Have you ever wandered through a graveyard and seen a gravestone that so attracts your attention that you wonder more about the occupant or occupants underneath?
Sometimes it might be because the gravestone, once erect, is now leaning at a dangerous angle or the sepulchre has a gaping hole – was the occupant trying to escape??? Othertimes it might be the beauty of the design or an unusual name or description.
Mitcham is one of those parts of London that most people drive through on their way to Croydon and the south, with the odd glimpse of the occasional 18th century house, former village ponds and Mitcham Common itself.
The Parish Church was completely rebuilt in 1819-1822 by a local master-builder John Chart in a simple Perpendicular Gothic style designed by George Smith (1782-1869), though it is thought that the tower may incorporate remnants of the medieval church dating as far back as 1250.
The extensive graveyard has now become a natural meadow with butterflies dancing between the flower and contains monuments that pre-date the existing church in additional to several monuments to young men who died during the First Young Men including two memorials to young men who tragically died aged at the young age of 19 years – Private V Burles from the Essex Regiment and Private J C Marshall from the Suffolk Regiment. The most interesting artistically is undoubtedly the Art Deco memorial to Ida Augusta Beuttell who died in 1932 and her husband Alfred William Beuttell who died in 1965, the lettering for the latter retaining the original Art Deco style. There is also an example of a cast-iron memorial, though the name has been lost.
Who was Alfred William Beuttell? The memorial is so outstanding and the name unusual that I sought out more information. Surprisingly it was the Malmesbury Historical Society who came to the rescue with a biography of Alfred William Beuttell on their website. Born in London in 1880, around the time that Edison and Swan had produced the first incandescent electric lamps, Beuttell was an entrepreneurial inventor who in 1901 invented and patented the tubular electric lamp much used by retailers and others for their shop window displays and which he had manufactured in quantity by Ediswan and registered as the “Linolite”. In 1959 he was appointed President of the Illuminating Engineering Society and received a Honorary Membership in 1959 in recognition of his lifetime achievement.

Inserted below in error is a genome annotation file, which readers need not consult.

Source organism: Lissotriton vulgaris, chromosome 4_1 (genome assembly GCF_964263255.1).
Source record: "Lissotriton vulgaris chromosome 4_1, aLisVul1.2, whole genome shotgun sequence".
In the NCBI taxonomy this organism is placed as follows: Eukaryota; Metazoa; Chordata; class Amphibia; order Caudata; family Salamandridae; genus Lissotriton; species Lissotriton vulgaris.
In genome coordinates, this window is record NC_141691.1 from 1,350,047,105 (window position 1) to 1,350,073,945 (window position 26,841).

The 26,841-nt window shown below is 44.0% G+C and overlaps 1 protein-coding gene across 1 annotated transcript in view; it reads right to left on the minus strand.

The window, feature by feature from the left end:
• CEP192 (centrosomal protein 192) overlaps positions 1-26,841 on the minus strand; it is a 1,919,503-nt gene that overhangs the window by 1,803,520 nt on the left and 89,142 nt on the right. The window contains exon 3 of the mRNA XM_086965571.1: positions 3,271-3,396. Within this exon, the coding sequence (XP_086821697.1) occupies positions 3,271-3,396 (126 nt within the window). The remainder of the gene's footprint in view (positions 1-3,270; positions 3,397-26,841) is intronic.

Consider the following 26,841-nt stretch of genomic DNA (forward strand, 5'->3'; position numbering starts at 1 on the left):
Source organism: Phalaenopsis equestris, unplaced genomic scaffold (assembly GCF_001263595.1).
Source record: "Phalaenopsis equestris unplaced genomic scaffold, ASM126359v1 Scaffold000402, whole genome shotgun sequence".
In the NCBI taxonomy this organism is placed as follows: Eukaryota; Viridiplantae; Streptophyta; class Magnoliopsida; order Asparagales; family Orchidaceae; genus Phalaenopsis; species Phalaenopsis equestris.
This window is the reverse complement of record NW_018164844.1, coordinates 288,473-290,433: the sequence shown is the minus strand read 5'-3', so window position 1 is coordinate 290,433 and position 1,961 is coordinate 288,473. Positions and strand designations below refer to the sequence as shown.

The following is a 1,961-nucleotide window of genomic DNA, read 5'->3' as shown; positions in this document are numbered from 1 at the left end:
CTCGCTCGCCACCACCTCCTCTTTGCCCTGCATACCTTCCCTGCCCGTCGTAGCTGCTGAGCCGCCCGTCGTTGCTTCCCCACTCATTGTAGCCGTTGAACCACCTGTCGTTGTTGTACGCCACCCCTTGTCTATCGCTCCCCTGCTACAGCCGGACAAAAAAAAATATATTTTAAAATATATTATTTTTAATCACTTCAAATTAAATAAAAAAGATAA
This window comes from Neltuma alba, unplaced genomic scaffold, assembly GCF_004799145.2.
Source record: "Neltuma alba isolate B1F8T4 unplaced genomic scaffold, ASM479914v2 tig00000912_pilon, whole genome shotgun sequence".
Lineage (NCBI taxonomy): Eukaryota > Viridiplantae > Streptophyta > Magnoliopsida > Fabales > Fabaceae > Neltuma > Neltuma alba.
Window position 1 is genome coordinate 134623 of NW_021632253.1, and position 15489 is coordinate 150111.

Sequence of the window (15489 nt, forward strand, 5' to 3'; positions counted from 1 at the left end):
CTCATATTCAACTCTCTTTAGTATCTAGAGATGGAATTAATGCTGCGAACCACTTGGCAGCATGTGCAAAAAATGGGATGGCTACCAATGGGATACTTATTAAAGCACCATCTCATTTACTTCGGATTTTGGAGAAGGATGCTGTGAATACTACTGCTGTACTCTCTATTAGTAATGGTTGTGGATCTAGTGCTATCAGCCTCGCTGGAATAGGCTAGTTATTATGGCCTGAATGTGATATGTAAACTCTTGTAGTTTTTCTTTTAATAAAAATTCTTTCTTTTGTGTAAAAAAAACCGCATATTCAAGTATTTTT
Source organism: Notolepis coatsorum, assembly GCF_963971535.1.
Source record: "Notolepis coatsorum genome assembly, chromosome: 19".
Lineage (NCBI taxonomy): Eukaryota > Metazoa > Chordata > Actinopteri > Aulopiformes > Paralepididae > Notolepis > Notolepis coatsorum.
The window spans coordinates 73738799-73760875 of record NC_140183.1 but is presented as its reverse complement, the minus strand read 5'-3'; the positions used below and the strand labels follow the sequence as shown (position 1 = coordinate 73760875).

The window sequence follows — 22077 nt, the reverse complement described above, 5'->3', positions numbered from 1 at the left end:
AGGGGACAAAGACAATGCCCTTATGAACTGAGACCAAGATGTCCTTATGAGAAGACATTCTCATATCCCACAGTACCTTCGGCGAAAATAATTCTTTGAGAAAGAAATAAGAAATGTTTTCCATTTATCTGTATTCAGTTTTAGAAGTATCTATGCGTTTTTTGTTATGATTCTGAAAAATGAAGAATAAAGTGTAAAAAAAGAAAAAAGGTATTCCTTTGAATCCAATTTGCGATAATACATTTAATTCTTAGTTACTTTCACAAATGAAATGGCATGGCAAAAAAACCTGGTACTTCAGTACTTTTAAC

During the Second World War he was seconded to Government work, co-ordinating munitions production and taking over running one of the factories in the western suburbs of London.
After the war, his business flourished, and further inventions followed, such as the K-Ray (apparently one of his favourites). This gave uniform illumination of a display by reflecting light from a concealed source from the ingeniously curved cover glass.
He had to move his factory out of London during the Second World War to somewhere safer from the risk of enemy bombing and chose Malmesbury in Wiltshire, where the factory remained until the company closed, after several mergers, in 1993 and where Beuttell himself moved and established himself as a member of the local community.
Alfred Beuttell and his fascinating achievements deserve to be further known. One further question remains – who was the artist who designed and carved the beautiful Art Deco memorial stone?